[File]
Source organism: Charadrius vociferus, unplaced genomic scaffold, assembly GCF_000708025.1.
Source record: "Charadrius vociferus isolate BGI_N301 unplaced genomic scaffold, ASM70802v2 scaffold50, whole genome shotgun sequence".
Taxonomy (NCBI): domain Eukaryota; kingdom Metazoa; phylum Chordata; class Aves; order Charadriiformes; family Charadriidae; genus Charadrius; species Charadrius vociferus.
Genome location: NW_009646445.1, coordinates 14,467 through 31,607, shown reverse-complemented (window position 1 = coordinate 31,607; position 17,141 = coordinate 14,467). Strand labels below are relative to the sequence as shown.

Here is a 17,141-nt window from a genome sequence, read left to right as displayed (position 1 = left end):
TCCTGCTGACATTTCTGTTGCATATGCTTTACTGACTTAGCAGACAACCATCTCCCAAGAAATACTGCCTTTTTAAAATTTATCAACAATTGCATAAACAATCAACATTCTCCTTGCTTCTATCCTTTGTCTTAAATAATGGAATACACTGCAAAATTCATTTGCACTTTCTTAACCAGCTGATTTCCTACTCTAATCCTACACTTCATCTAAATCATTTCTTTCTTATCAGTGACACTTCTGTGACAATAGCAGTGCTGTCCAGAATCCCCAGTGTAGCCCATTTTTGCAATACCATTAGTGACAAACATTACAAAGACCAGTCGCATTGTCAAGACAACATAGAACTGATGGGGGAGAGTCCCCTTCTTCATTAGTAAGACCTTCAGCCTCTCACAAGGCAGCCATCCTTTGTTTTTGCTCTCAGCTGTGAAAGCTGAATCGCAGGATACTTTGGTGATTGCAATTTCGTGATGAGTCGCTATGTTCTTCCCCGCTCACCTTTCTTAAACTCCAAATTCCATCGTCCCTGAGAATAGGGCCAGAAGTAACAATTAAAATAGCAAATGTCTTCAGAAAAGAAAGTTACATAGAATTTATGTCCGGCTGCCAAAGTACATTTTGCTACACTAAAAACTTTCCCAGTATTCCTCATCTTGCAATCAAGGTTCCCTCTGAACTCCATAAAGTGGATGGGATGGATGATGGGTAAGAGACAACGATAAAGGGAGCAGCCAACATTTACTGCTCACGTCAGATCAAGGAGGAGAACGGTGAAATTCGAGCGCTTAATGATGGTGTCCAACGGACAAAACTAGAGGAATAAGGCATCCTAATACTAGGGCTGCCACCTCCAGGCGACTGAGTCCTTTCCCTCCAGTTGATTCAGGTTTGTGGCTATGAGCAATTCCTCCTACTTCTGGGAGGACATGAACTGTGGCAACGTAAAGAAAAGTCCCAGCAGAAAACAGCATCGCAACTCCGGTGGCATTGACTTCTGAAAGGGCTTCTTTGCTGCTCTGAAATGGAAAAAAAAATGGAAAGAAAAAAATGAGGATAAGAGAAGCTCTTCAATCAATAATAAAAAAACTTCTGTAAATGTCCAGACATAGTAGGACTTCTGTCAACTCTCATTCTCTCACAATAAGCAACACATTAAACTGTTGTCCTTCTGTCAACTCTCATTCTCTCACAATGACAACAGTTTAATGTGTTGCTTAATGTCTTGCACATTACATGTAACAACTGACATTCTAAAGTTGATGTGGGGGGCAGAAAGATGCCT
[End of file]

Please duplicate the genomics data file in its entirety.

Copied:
Source organism: Charadrius vociferus, unplaced genomic scaffold, assembly GCF_000708025.1.
Source record: "Charadrius vociferus isolate BGI_N301 unplaced genomic scaffold, ASM70802v2 scaffold50, whole genome shotgun sequence".
Taxonomy (NCBI): domain Eukaryota; kingdom Metazoa; phylum Chordata; class Aves; order Charadriiformes; family Charadriidae; genus Charadrius; species Charadrius vociferus.
Genome location: NW_009646445.1, coordinates 14,467 through 31,607, shown reverse-complemented (window position 1 = coordinate 31,607; position 17,141 = coordinate 14,467). Strand labels below are relative to the sequence as shown.

Here is a 17,141-nt window from a genome sequence, read left to right as displayed (position 1 = left end):
TCCTGCTGACATTTCTGTTGCATATGCTTTACTGACTTAGCAGACAACCATCTCCCAAGAAATACTGCCTTTTTAAAATTTATCAACAATTGCATAAACAATCAACATTCTCCTTGCTTCTATCCTTTGTCTTAAATAATGGAATACACTGCAAAATTCATTTGCACTTTCTTAACCAGCTGATTTCCTACTCTAATCCTACACTTCATCTAAATCATTTCTTTCTTATCAGTGACACTTCTGTGACAATAGCAGTGCTGTCCAGAATCCCCAGTGTAGCCCATTTTTGCAATACCATTAGTGACAAACATTACAAAGACCAGTCGCATTGTCAAGACAACATAGAACTGATGGGGGAGAGTCCCCTTCTTCATTAGTAAGACCTTCAGCCTCTCACAAGGCAGCCATCCTTTGTTTTTGCTCTCAGCTGTGAAAGCTGAATCGCAGGATACTTTGGTGATTGCAATTTCGTGATGAGTCGCTATGTTCTTCCCCGCTCACCTTTCTTAAACTCCAAATTCCATCGTCCCTGAGAATAGGGCCAGAAGTAACAATTAAAATAGCAAATGTCTTCAGAAAAGAAAGTTACATAGAATTTATGTCCGGCTGCCAAAGTACATTTTGCTACACTAAAAACTTTCCCAGTATTCCTCATCTTGCAATCAAGGTTCCCTCTGAACTCCATAAAGTGGATGGGATGGATGATGGGTAAGAGACAACGATAAAGGGAGCAGCCAACATTTACTGCTCACGTCAGATCAAGGAGGAGAACGGTGAAATTCGAGCGCTTAATGATGGTGTCCAACGGACAAAACTAGAGGAATAAGGCATCCTAATACTAGGGCTGCCACCTCCAGGCGACTGAGTCCTTTCCCTCCAGTTGATTCAGGTTTGTGGCTATGAGCAATTCCTCCTACTTCTGGGAGGACATGAACTGTGGCAACGTAAAGAAAAGTCCCAGCAGAAAACAGCATCGCAACTCCGGTGGCATTGACTTCTGAAAGGGCTTCTTTGCTGCTCTGAAATGGAAAAAAAAATGGAAAGAAAAAAATGAGGATAAGAGAAGCTCTTCAATCAATAATAAAAAAACTTCTGTAAATGTCCAGACATAGTAGGACTTCTGTCAACTCTCATTCTCTCACAATAAGCAACACATTAAACTGTTGTCCTTCTGTCAACTCTCATTCTCTCACAATGACAACAGTTTAATGTGTTGCTTAATGTCTTGCACATTACATGTAACAACTGACATTCTAAAGTTGATGTGGGGGGCAGAAAGATGCCT